By Melinda Munson
In mid May, a small band of volunteers from Paws & Claws Animal Shelter completed a dog walking training to discourage birds from nesting near the Skagway Airport runway.
The workshop follows approximately six weeks of seasonal explosions at the airport meant to scare off birds. Reported to be more intense than most years, the noise is alarming tourists and causing anxiety among pets. One local dog, startled by an explosion, jumped from his car window and was killed by traffic.
“We still do not have the official go ahead from the higher ups at DOT,” said Katherine Moseley of Paws & Claws. “But we wanted to keep the momentum going forward by completing this training. We will be ready to go as soon as approval is obtained. Unfortunately, this means you will still be hearing the firecrackers. Things on government levels can be slow.”
Moseley said that while the dog walking program is often called hazing, that’s not an accurate portrayal.
“Dogs are not being encouraged to chase birds. Just having a presence with or without dogs helps us deter them. When the birds see the dogs, they treat them how they would treat a predator (think fox, wolf, coyote) showing up in a nesting area. It does not make it a hospitable area for them to want to nest in.”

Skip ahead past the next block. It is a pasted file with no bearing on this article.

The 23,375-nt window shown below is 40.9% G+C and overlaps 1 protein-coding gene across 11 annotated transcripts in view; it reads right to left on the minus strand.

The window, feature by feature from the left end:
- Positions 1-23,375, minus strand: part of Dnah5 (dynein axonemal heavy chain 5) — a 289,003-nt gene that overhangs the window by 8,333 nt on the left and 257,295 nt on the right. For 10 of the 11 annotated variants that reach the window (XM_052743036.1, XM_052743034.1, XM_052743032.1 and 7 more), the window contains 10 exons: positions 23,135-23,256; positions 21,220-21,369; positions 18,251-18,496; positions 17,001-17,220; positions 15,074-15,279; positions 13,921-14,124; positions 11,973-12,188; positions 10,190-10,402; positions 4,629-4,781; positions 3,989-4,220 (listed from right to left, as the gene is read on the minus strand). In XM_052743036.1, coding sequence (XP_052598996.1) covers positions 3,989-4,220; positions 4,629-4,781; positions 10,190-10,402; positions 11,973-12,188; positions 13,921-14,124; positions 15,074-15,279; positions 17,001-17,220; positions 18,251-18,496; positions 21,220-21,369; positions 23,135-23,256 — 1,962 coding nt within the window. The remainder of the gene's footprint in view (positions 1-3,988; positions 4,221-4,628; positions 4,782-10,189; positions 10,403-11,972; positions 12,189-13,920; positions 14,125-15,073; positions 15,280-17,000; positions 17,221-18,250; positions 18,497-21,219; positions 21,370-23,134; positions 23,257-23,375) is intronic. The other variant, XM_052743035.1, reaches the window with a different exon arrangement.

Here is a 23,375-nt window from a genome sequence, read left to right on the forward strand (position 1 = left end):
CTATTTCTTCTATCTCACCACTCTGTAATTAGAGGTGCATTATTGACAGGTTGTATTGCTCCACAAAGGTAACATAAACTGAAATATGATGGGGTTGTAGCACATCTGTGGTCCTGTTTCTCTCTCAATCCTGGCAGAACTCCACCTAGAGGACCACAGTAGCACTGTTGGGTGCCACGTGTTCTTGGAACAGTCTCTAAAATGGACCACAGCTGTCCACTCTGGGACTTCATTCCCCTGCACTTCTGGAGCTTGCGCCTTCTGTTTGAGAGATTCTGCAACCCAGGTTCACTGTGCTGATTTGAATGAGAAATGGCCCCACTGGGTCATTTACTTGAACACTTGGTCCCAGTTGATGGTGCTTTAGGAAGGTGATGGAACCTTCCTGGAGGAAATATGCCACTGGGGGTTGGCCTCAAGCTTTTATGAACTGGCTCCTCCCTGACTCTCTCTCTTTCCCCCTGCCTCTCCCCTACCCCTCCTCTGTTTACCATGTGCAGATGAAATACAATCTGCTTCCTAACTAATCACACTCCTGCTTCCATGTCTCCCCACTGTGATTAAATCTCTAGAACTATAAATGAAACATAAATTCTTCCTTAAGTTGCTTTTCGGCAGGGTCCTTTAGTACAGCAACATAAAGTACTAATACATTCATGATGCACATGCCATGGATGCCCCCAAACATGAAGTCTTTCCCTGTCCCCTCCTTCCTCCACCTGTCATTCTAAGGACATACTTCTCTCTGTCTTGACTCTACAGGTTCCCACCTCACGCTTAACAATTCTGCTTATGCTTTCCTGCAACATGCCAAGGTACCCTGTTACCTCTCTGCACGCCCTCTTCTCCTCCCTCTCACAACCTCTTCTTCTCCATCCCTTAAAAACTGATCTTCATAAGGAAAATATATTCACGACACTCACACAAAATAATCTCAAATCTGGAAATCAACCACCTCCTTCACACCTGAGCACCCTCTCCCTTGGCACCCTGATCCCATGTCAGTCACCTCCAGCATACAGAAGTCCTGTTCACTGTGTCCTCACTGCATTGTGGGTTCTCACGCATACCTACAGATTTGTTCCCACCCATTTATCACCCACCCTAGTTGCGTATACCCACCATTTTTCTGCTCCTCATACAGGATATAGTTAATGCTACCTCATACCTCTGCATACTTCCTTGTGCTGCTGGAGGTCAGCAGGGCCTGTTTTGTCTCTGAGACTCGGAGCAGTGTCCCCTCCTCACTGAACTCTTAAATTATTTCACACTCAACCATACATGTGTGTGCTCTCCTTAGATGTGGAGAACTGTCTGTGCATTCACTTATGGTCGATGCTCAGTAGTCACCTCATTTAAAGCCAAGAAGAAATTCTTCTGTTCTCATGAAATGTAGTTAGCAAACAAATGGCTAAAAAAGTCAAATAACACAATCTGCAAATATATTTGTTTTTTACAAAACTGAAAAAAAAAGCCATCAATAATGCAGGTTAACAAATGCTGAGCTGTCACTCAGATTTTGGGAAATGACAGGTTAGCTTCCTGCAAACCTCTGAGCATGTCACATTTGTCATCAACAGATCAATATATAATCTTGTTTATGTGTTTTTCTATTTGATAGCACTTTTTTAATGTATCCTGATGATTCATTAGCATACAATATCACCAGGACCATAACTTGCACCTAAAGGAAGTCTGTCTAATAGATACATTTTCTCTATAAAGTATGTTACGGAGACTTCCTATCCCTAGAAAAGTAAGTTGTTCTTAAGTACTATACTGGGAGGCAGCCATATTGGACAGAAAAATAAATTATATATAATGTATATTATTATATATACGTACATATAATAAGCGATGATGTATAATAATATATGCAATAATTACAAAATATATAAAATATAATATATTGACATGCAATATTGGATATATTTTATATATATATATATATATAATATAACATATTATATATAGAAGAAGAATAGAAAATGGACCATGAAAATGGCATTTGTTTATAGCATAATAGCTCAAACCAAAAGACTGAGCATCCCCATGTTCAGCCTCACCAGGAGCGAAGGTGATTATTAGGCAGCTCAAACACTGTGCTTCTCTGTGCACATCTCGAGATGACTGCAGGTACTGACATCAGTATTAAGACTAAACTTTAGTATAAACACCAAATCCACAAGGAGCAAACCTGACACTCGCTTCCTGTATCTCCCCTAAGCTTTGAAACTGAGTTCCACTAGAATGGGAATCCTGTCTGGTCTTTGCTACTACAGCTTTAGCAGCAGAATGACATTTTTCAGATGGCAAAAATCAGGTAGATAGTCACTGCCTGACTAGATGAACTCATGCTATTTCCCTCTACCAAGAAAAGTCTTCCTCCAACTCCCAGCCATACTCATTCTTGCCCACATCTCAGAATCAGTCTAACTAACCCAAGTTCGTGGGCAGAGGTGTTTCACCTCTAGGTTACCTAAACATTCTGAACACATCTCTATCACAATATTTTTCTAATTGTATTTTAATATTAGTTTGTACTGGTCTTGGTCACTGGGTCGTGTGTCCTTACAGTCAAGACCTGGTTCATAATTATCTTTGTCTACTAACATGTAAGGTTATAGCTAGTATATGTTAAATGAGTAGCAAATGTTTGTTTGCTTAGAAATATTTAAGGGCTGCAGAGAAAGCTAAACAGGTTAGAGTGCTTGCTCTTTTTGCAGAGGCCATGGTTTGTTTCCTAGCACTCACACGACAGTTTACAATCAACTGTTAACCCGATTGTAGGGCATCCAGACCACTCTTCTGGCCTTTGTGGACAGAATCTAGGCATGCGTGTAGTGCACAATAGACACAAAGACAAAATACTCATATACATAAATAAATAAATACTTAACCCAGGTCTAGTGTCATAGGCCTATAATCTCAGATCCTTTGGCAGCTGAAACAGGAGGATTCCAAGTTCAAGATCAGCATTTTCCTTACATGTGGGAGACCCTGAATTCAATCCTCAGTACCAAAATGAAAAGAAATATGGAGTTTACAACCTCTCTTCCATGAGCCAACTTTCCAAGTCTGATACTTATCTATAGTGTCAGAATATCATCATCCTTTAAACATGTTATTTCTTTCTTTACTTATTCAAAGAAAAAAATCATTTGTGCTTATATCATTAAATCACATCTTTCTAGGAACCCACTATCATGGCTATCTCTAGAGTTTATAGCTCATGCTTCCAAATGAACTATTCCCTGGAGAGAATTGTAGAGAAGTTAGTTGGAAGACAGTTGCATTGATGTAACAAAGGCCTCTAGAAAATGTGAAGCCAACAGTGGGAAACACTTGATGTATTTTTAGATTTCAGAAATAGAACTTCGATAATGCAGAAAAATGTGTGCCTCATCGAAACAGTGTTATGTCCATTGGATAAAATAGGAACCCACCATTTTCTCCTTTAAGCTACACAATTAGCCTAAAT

Moseley calls the dog walking “a temporary solution.”
“I am confident a public process will happen in the fall that will include expert etc,” she said.
According to Moseley, the volunteer group will intentionally be kept small so it is easy to manage.
The Paws and Claws Animal Shelter Facebook page offers suggestions for helping pets deal with the loud noise and any resulting behaviors in a May 12 post.
According to Mayor Andrew Cremata, historically the birds vacate the area by early June. Until then, residents may hear blasts from 8:30-11:30 a.m. Warnings about airport explosions will appear on Skagway Swap (Facebook) and be reported to Nixle.
Cremata wondered if Juneau would be submitted “to these constant explosions.”
“People are justified to be upset about it,” he said – but reminded Skagwegians that “explosions are better than someone dying in a plane crash.” Although, Cremata believes it “doesn’t have to be one or the other.”
Cremata reported that the response from the Department of Transportation and Public Facilities (DOT) “has been good.”
“They’re working with all the interested parties to come up with a more dynamic plan,” he said.
DOT did not respond for comment by deadline.